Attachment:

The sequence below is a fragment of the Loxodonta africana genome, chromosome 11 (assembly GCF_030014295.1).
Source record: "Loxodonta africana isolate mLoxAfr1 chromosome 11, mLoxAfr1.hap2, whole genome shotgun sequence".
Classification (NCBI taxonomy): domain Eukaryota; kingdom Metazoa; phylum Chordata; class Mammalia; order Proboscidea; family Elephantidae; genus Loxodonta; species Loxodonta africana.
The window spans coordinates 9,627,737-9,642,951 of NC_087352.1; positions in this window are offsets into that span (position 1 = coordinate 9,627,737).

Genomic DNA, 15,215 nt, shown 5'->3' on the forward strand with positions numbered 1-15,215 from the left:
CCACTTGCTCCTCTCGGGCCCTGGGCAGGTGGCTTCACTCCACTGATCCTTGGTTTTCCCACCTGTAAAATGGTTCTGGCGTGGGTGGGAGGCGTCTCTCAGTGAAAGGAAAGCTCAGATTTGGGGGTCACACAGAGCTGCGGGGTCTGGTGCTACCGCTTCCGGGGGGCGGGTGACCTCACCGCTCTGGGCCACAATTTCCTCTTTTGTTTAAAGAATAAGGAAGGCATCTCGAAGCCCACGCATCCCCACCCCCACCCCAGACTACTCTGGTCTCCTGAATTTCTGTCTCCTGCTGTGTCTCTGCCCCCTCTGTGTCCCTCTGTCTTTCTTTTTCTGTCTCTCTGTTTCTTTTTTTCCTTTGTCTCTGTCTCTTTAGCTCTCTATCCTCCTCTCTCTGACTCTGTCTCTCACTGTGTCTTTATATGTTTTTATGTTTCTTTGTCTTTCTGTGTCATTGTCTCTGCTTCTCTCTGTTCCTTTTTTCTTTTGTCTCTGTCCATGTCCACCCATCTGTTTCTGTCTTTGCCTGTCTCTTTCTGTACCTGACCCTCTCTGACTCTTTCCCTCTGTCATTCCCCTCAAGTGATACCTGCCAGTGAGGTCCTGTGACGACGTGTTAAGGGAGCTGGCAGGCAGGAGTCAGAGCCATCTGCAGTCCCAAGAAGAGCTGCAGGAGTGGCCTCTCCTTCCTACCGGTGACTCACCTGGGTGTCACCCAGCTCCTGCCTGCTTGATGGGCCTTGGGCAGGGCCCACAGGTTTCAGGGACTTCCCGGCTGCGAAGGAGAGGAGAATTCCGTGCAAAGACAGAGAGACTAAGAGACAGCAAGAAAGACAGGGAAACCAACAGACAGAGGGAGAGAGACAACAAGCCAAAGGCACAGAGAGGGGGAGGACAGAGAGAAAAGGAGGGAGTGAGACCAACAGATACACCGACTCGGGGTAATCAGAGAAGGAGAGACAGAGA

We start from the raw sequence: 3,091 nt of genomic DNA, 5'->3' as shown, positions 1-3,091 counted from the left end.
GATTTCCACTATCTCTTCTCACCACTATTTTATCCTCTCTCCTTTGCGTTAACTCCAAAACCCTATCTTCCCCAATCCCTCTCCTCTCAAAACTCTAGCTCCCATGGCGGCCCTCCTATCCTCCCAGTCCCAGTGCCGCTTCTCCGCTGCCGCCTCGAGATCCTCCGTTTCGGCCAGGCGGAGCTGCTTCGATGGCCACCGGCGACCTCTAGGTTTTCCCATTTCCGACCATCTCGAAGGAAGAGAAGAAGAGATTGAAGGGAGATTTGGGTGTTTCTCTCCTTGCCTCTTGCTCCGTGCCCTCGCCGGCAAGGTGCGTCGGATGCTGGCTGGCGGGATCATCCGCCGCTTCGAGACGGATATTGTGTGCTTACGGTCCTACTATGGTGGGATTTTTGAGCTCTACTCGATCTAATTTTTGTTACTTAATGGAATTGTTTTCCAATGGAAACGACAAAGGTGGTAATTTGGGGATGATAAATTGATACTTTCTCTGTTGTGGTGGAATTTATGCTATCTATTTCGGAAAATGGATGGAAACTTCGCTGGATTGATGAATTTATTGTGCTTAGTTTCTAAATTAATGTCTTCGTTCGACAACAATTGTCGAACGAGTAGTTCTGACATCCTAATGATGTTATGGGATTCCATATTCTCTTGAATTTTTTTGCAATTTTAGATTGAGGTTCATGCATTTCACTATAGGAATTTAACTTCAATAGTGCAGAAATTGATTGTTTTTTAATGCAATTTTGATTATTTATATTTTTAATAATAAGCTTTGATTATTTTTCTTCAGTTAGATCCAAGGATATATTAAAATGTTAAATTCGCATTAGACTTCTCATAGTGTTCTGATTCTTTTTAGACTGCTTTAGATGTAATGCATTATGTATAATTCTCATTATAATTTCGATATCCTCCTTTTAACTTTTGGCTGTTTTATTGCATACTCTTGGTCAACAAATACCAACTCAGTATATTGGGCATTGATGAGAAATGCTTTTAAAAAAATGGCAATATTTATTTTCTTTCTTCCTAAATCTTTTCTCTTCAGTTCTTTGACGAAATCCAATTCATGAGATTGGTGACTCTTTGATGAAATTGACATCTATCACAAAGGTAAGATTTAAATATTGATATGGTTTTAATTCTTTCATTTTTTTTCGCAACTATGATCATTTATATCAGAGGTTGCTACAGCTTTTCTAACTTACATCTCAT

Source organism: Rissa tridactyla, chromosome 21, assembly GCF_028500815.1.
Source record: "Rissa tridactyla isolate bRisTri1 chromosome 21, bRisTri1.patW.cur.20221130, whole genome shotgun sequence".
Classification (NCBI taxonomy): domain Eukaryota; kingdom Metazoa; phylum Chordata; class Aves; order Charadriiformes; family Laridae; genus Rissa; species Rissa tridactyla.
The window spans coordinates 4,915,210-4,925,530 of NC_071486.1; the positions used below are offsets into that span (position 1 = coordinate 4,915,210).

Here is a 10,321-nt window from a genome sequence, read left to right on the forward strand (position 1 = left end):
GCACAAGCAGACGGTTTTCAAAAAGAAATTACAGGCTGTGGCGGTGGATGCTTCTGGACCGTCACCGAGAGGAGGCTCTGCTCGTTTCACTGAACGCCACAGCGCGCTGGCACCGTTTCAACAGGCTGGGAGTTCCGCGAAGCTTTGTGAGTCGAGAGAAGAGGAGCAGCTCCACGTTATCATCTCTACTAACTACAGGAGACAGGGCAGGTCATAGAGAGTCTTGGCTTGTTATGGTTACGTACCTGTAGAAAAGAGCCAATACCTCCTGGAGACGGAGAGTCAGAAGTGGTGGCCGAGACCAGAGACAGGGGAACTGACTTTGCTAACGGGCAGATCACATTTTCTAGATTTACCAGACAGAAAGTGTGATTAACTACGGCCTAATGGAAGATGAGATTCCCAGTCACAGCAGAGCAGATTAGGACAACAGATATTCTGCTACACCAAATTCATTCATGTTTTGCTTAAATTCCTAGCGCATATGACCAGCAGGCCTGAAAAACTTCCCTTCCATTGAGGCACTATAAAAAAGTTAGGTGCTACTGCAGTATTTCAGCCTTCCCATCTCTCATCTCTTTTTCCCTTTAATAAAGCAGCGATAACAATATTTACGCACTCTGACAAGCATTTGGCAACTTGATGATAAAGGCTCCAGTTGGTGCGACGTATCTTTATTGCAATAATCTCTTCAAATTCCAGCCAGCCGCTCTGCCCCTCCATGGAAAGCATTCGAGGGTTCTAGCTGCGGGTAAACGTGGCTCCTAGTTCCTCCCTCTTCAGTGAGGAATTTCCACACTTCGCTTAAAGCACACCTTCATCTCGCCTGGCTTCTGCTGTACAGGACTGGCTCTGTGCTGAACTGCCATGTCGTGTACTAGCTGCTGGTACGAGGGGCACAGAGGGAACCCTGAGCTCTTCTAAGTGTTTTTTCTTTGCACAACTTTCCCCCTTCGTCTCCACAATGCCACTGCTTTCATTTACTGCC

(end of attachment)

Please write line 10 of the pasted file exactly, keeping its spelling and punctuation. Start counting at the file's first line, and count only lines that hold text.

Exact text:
Source record: "Rissa tridactyla isolate bRisTri1 chromosome 21, bRisTri1.patW.cur.20221130, whole genome shotgun sequence".